Thursday, February 15, 2018


Overclocked: More Stories of the Future Present
© 2016 Cory Doctorow
388 pages

I’d never heard of Cory Doctorow before  this week, but I encountered his name on a list of promising SF authors and looked him up. Amazon obliged my curiosity with a flash sale on one of his collections of short stories, and so I  began reading Overclocked. A collection of short pieces ranging from stories to novellas, Overclocked  has some fun with SF classics and exploring concepts like intellectual property, 3D printing,  robotics, and artificial intelligence.   AI is particularly important, with several stories using characters who have duplicated their consciousness and downloaded it into other carriers so they could achieve multiple goals simultaneously.  Doctorow freely borrows titles and concepts from other SF works, which is not surprising given that he believes strict legal protections of intellectual property smothers creativity and innovation; this belief finds expression in several stories here, particularly "After the Siege".  I took an immediate liking to these stories, aided in part by the fact that his best-known novel, Little Brother,  is a YA man-vs-state scenario.

The stories:
"I, Robot" has the most fun with SF classics, throwing both Asimov and Orwell in a blender and creating a world where Oceania has always been at war with Eastasia and both have partially roboticized societies....but the societies in question are very different.   It features robots, transferable consciousnesses, and a little futuristic law-enforcement.

"When Sys Admins Ruled the Earth".   A bioweapon has been released across the northern hemisphere and the world seems to be ending...but a handful of server admins are keeping the Internet up and the hope of recovery alive -- at least as long as the power generators hold out.

"Anda's Game" : a young teenager who finds meaning by playing in an elite women-only gaming clan is faced with a dilemma when she discovers a community of young Mexican girls online who are forced to play the game all day doing minor tasks to generate in-game gold, which is then sold for real money online.  Taking their plight seriously might mean abandoning her friends...

"After the Siege" is easily the longest and darkest, detailing the life of a young woman who is orphaned while her city is besieged by outside powers in retaliation for its open-culture philosophy,The story features an outsider who calls himself a wizard and who -- as the fearful and naive girl is turned by the war into a wary, cynical young woman --  seems ever more suspicious. This story has the same premise as the short piece which opens the collection, "Printcrime", but is enormously expanded. In that one, the police destroy and imprison a man who was using a 3D printer to reproduce copyright-protected goods.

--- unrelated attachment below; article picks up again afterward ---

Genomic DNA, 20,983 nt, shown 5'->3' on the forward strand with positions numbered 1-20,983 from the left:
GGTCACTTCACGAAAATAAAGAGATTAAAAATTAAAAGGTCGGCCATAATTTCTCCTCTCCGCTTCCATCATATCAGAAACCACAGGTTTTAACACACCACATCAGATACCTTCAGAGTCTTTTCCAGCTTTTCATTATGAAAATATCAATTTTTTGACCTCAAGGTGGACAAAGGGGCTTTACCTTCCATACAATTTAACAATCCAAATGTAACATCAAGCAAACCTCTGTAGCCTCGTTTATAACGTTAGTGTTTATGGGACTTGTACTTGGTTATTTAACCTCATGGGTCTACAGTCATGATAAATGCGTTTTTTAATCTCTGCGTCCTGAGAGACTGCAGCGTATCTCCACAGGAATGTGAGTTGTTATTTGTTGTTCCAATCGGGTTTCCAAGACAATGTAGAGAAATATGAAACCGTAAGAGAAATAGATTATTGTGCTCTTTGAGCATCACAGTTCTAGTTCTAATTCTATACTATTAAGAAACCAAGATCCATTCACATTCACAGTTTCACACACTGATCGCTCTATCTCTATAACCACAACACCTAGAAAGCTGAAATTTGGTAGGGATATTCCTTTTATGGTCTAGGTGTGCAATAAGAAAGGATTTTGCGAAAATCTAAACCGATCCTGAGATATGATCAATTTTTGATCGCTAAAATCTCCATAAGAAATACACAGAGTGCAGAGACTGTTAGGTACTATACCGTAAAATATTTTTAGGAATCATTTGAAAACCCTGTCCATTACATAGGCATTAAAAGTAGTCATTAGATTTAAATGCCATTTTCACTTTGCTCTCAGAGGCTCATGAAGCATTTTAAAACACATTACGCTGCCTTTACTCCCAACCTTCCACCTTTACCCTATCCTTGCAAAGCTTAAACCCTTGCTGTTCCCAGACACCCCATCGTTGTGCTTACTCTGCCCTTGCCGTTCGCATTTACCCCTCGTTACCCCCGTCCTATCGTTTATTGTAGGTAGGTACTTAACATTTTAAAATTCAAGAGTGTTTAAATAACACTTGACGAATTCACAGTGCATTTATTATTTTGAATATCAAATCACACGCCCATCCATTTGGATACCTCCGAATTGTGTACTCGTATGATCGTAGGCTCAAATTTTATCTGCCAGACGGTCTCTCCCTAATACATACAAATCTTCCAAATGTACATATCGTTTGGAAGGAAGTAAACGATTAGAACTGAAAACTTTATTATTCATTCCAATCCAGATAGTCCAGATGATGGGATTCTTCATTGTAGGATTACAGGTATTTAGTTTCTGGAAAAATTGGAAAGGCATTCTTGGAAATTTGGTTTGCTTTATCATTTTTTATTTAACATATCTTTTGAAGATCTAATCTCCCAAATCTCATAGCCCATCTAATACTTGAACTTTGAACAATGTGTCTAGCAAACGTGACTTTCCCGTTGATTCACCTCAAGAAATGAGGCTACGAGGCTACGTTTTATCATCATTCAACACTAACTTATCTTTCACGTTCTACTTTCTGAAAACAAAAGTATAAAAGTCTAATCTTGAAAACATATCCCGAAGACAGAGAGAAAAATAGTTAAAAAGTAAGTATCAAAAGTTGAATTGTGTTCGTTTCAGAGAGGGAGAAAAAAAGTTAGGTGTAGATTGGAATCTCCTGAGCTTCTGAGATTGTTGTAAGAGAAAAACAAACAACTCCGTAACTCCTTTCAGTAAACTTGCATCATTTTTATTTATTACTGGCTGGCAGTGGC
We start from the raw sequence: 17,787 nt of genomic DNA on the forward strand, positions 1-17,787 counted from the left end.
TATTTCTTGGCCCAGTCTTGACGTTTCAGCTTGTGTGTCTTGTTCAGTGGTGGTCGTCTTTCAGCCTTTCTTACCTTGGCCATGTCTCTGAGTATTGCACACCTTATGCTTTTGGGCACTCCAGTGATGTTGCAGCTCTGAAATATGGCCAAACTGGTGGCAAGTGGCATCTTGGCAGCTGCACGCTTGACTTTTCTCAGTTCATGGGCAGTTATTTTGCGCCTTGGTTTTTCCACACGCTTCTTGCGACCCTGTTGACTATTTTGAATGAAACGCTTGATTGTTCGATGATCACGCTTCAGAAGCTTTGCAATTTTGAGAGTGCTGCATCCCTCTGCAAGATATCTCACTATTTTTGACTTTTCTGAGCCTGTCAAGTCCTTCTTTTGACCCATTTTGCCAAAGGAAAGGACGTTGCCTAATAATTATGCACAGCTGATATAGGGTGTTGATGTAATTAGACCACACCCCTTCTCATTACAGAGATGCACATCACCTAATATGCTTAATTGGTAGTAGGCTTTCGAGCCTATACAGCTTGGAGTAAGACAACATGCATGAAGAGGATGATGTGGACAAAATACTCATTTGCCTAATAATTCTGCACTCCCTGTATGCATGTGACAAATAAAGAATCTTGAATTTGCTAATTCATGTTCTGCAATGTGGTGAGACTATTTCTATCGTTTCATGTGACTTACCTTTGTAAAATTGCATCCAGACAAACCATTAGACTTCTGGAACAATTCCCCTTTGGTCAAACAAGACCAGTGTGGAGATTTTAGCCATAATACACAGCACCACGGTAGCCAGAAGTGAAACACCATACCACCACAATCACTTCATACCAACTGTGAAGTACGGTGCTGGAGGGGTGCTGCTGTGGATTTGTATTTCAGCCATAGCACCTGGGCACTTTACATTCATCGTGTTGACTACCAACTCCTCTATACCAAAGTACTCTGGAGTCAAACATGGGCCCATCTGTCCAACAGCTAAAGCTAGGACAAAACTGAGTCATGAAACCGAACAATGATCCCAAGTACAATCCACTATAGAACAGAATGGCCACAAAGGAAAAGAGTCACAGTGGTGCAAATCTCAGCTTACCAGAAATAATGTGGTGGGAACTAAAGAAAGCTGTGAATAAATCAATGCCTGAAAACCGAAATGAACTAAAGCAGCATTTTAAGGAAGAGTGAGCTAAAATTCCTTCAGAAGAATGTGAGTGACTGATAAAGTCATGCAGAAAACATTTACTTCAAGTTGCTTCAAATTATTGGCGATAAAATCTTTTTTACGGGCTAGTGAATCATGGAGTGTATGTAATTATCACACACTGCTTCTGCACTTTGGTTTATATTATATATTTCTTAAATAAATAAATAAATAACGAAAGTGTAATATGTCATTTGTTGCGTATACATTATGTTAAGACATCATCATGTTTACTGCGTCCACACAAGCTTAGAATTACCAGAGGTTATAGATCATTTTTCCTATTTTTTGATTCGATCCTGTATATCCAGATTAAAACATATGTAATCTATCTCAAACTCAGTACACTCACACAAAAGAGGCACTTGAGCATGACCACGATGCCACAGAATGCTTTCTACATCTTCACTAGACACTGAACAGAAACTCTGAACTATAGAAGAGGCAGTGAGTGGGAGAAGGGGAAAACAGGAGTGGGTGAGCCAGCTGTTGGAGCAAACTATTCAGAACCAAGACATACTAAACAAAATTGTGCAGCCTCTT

"The Man Who Sold the Moon" is a nod to Heinlein, at least in its title. A man forced to look Death in the face encounters a friend who will change his life by dragging him to a Burning Man event, and  is enlisted  in a project to create a unique robot. When the friend has his own encounter with Death, however, a crowdfunded attempt to realize one of the stricken man's dreams takes readers to the moon.   The technical accomplishment  drives the story, but a lot of its heart is the three main characters' attempts to find meaning in an all-too mortal life now overshadowed by the threat of cancer.

"I, Rowboat".   The most speculative of the stories,  this features a sentient rowboat programmed with Asimov's Laws of Robotics attempting to protect some human shells (rented out to human consciousnesses who like to relive the days of having flesh and such) from a sentient coral reef.  There are plentiful Asimov references here, including a robot religion called Asimovism, and a rogue personality which refers to itself as R. Daneel Olivaw. The amount of consciousnesses being uploaded and downloaded from host to host  -- at one point the boat downloads himself into a human shell -- can get confusing, especially when a consciousness  has been temporarily cloned. (At one point the rowboat downloads himself into a human shell to  effect a rescue, and has a conversation with his rowboat self.)

All in all, I most definitely got my .99 cents worth and hope to try Little Brother at some point.


  1. Sounds like a fun read... Do you think it's necessary to have read those sci-fi classics first (Asimov and Orwell) or would a new reader enjoy it without catching all the references?

    1. The most obscure reference is to R. Daneel Olivaw, and it's more of an inside joke than part of the story. The only reference that would give people trouble is the Laws of Robotics, but they're spelled out in the text. So long as a reader goes into the stories knowing that the world they find there is different from ours, it's easy running.

  2. Although I neither have read nor own any of his works this author has definitely been on my 'person of interest' list for a while. I think I need to pick some of his stuff up. Little Brother has been on my 'buy it if you see it cheap' list for far too long!

    1. One of us is bound to read him eventually, then!


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